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Grant Details

Grant Number: 5R21CA133376-02 Interpret this number
Primary Investigator: Hay, Jennifer
Organization: Sloan-Kettering Inst Can Research
Project Title: Cancer Risks Beliefs & Screening
Fiscal Year: 2010


Abstract

DESCRIPTION (provided by investigator): The perception of being at risk for cancer is an important prerequisite for cancer screening adherence, as indicated by empirical evidence and its central role in health behavior theories. Yet existent cancer risk perception measures entail one-item assessments of perceived illness probability, a strategy with known limits to reliability and validity. There are compelling arguments that affective (emotional, feeling-based) and intuitive cognitive (automatic, non-rational) processing is important as individuals' think about their personal cancer risk. We developed a questionnaire to measure affective and intuitive cognitive processing of personal cancer risk (Cancer Risk Beliefs Scale) encompassing five factors (Cognitive Causation, Negative Affect in Risk, Defensive Pessimism about Risk, Unpredictability of Cancer Risk, and Cancer Preventability). This current R21 application tests the construct and predictive validity of Cognitive Causation and Negative Affect in Risk in the context of colorectal cancer screening in 800 diverse, primary care patients ages 50 and over. We propose a prospective, observational study to examine the relationship of affective and intuitive cognitive processing of risk with colorectal cancer screening adherence. The primary hypothesis is that those high in affective and intuitive cognitive processing of risk will have an attenuated relationship between cancer risk perceptions and screening. This would provide a novel way to identify those for whom interventions to increase cancer risk appreciation may be less useful in motivating screening. We will characterize these individuals' beliefs with specificity that will be useful in developing alternative interventions for them. We propose; Aim I: to examine the prevalence and construct validity of cancer risk beliefs in a large, diverse primary care population, Aim II, to examine the relationship of affective and intuitive cognitive processing about cancer risk to colorectal cancer screening adherence, and Aim III, to examine the relationship of affective and intuitive cognitive processing about cancer risk to prospective uptake of colorectal cancer screening. The work proposed here draws on recent research on affect and cognitive processing of uncertainty to offer novel solutions to cancer screening non-adherence. PUBLIC HEALTH RELEVANCE: This work draws from recent decision-making research to offer novel solutions to cancer screening nonadherence. The study tests whether affective and intuitive cognitive processing of personal cancer risk, assessed through the newly-developed Cancer Risk Beliefs Scale, is related to colorectal cancer screening adherence in a diverse primary care population. These findings will provide a novel way to identify and intervene with those who are unresponsive to established perceived risk-enhancing screening interventions.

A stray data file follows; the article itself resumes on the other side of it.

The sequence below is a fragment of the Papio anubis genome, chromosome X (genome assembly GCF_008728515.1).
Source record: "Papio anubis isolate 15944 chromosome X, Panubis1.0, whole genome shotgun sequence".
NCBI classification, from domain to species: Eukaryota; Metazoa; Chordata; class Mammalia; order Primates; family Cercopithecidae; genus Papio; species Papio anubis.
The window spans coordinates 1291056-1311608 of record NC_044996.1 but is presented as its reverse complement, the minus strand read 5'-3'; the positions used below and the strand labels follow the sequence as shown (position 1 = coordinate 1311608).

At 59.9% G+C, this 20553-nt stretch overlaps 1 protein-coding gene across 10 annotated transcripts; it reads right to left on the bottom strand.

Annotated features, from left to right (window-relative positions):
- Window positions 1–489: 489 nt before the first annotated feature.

Publications

Measurement invariance of intuitive cancer risk perceptions across diverse populations: The Cognitive Causation and Negative Affect in Risk scales.
Authors: Baser R.E. , Li Y. , Brennessel D. , Kemeny M.M. , Hay J.L. .
Source: Journal of health psychology, 2019 08; 24(9), p. 1221-1232.
EPub date: 2017-02-01.
PMID: 28810422
Related Citations

Deliberative and intuitive risk perceptions as predictors of colorectal cancer screening over time.
Authors: Hay J.L. , Ramos M. , Li Y. , Holland S. , Brennessel D. , Kemeny M.M. .
Source: Journal of behavioral medicine, 2016 Feb; 39(1), p. 65-74.
EPub date: 2015-08-18.
PMID: 26280754
Related Citations

Does colorectal cancer risk perception predict screening behavior? A systematic review and meta-analysis.
Authors: Atkinson T.M. , Salz T. , Touza K.K. , Li Y. , Hay J.L. .
Source: Journal of behavioral medicine, 2015 Dec; 38(6), p. 837-50.
EPub date: 2015-08-18.
PMID: 26280755
Related Citations

"I don't know" my cancer risk: exploring deficits in cancer knowledge and information-seeking skills to explain an often-overlooked participant response.
Authors: Hay J.L. , Orom H. , Kiviniemi M.T. , Waters E.A. .
Source: Medical decision making : an international journal of the Society for Medical Decision Making, 2015 05; 35(4), p. 436-45.
EPub date: 2015-03-25.
PMID: 25810268
Related Citations

Examining intuitive risk perceptions for cancer in diverse populations.
Authors: Hay J.L. , Baser R. , Weinstein N.D. , Li Y. , Primavera L. , Kemeny M.M. .
Source: Health, risk & society, 2014-01-01; 16(3), p. 227-242.
PMID: 24999304
Related Citations

"Don't know" responses to risk perception measures: implications for underserved populations.
Authors: Waters E.A. , Hay J.L. , Orom H. , Kiviniemi M.T. , Drake B.F. .
Source: Medical decision making : an international journal of the Society for Medical Decision Making, 2013 02; 33(2), p. 271-81.
PMID: 23468476
Related Citations

Awareness of the 2009 US Preventive Services Task Force recommended changes in mammography screening guidelines, accuracy of awareness, sources of knowledge about recommendations, and attitudes about updated screening guidelines in women ages 40-49 and 50+.
Authors: Kiviniemi M.T. , Hay J.L. .
Source: BMC public health, 2012-10-24; 12, p. 899.
EPub date: 2012-10-24.
PMID: 23092125
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Skin cancer concerns and genetic risk information-seeking in primary care.
Authors: Hay J. , Kaphingst K.A. , Baser R. , Li Y. , Hensley-Alford S. , McBride C.M. .
Source: Public health genomics, 2012; 15(2), p. 57-72.
EPub date: 2011-09-13.
PMID: 21921576
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